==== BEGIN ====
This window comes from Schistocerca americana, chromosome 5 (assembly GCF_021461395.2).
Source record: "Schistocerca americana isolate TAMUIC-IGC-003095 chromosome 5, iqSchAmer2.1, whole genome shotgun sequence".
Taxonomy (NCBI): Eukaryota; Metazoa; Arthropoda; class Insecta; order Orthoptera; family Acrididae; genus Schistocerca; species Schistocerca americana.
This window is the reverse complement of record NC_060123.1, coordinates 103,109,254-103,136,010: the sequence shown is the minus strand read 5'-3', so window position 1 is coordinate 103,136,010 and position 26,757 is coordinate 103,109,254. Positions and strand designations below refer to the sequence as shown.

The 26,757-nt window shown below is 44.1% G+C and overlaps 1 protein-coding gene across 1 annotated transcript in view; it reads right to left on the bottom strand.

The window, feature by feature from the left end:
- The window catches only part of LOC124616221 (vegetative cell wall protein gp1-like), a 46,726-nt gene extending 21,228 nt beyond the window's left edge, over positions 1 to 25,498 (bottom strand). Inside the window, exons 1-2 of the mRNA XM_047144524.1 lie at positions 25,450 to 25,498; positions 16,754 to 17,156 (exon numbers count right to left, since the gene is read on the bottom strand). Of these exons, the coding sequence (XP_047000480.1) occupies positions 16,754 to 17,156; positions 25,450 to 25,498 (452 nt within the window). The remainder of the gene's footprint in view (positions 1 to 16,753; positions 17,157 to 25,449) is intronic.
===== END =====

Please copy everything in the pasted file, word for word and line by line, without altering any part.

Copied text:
This window comes from Schistocerca americana, chromosome 5 (assembly GCF_021461395.2).
Source record: "Schistocerca americana isolate TAMUIC-IGC-003095 chromosome 5, iqSchAmer2.1, whole genome shotgun sequence".
Taxonomy (NCBI): Eukaryota; Metazoa; Arthropoda; class Insecta; order Orthoptera; family Acrididae; genus Schistocerca; species Schistocerca americana.
This window is the reverse complement of record NC_060123.1, coordinates 103,109,254-103,136,010: the sequence shown is the minus strand read 5'-3', so window position 1 is coordinate 103,136,010 and position 26,757 is coordinate 103,109,254. Positions and strand designations below refer to the sequence as shown.

The 26,757-nt window shown below is 44.1% G+C and overlaps 1 protein-coding gene across 1 annotated transcript in view; it reads right to left on the bottom strand.

The window, feature by feature from the left end:
- The window catches only part of LOC124616221 (vegetative cell wall protein gp1-like), a 46,726-nt gene extending 21,228 nt beyond the window's left edge, over positions 1 to 25,498 (bottom strand). Inside the window, exons 1-2 of the mRNA XM_047144524.1 lie at positions 25,450 to 25,498; positions 16,754 to 17,156 (exon numbers count right to left, since the gene is read on the bottom strand). Of these exons, the coding sequence (XP_047000480.1) occupies positions 16,754 to 17,156; positions 25,450 to 25,498 (452 nt within the window). The remainder of the gene's footprint in view (positions 1 to 16,753; positions 17,157 to 25,449) is intronic.